Doesn’t it fascinate you when you see a piece of art that seems so simple, so easy, so effortless? Or maybe the opposite, a piece of art that is so detailed, so textured, with so much going on and you break your brain trying to figure out how they did it?
I am guilty of obsessing over techniques. Somehow I get the feeling that if I learn THAT technique then I will have learned everything, that is, until I see something else and I become obsessed again.
No wonder YouTubers who share their techniques have such a large following. I’m not alone in the quest of finding that magical way of making my art outstanding.
If you’ve ever seen the work of Rene Gruau you’ll think about my first example. His line work seems that it took him as long as wiping the sweat off his brow. One line, one expressive, beautiful, flowy line and his work is brilliant. Or Tracey Emin’s drawings too. (Her work is erotic so NSFW)
How long did it take them to perfect that hand movement?
And if we go all the way to the other spectrum, when you look at the work of hyperrealist artists, do you wonder how they managed to do it? I must confess that when I see hyperrealist work, I usually ask myself why they didn’t just take a picture.
I have been scouring the art instruction world to learn “technique” but it’s the wrong approach. Much like expensive or cheap materials, the technique does not make you an artist.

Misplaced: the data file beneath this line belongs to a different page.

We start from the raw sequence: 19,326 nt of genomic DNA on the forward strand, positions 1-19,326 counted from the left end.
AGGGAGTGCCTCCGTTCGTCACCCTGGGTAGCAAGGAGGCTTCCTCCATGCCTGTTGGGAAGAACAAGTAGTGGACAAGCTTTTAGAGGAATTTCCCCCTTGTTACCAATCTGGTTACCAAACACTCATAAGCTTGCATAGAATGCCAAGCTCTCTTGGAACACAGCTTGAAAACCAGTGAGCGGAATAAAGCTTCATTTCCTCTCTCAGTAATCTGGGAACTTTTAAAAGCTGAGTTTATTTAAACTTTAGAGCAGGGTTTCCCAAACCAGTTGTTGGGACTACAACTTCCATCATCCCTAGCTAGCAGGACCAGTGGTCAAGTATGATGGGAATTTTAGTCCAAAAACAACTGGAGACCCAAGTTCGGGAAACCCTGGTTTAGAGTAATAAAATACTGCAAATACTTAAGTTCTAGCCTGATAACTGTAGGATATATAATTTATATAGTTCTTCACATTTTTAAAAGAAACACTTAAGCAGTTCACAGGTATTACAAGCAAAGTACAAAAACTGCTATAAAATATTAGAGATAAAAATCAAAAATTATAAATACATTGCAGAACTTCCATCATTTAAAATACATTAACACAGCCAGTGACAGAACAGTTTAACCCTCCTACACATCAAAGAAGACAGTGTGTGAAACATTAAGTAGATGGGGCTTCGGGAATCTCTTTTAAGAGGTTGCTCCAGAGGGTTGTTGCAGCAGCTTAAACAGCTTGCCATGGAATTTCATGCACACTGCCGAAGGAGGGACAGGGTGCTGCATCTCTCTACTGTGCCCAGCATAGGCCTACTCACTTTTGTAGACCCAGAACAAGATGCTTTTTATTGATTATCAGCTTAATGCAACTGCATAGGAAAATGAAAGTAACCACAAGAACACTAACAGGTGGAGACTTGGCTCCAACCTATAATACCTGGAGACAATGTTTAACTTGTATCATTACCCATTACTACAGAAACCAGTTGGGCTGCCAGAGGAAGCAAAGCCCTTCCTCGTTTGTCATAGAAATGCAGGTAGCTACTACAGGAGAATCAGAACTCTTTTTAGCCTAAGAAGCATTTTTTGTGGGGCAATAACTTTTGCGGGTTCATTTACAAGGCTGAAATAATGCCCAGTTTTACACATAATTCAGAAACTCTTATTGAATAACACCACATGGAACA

This past week, I had an episode of…let’s call it ‘discouragement’, that elegant word that describes basically a fit of sorts. That “why god why” state of despair. I attempted to give a watercolor treatment to one of my drawings* and it turned out muddy and ugly.
Sometimes I believe that I must have a certain technique “down” to be a legitimate “whatever”, but maybe, that technique isn’t the one for me. The beautiful flowy, watery technique in which watercolor blooms in all directions in perfect harmony is not happening. My most successful watercolors have been those where I don’t use much water and I dab a bit of color here and there.
I can struggle with a technique I can’t master, but it’s a waste of energy.
Of course, there is always that counter-argument: “I’m always doing that what I cannot do in order to learn how to do it.” supposedly said by Picasso. But I’ve seen over and over in the last few months that my stubbornness is holding me back.
At one point I started making ink drawings with a brush pen. I remember that it felt like a breakthrough. They were so effortless to do. I churned a few and the more I did the more I thought: this can’t be so easy. So I stopped and went back to battle watercolors.
You see what I do here? It’s like I want to fail.
I think this has to do a bit with the impostor syndrome and how one refuses to call themselves an artist, a writer, a musician, until you feel you ‘KNOW’ what you’re supposed to know.
So in my little ‘episode’ of discouragement, I reached for my brush pen and I thought of someone I admire: Oscar Wilde.
One day I will talk more extensively how the British culture has a grip on me, but for now, I’ll just share this: One of my aunts read Oscar Wilde stories to me when I was very young, he’s like my patron saint. When I draw, I listen to De Profundis on YouTube, when I feel sad, I hit my Oscar quotations book and I always find the right one.
I took my brush pen and in five minutes I made this portrait. There is no technique here, it was only impulse.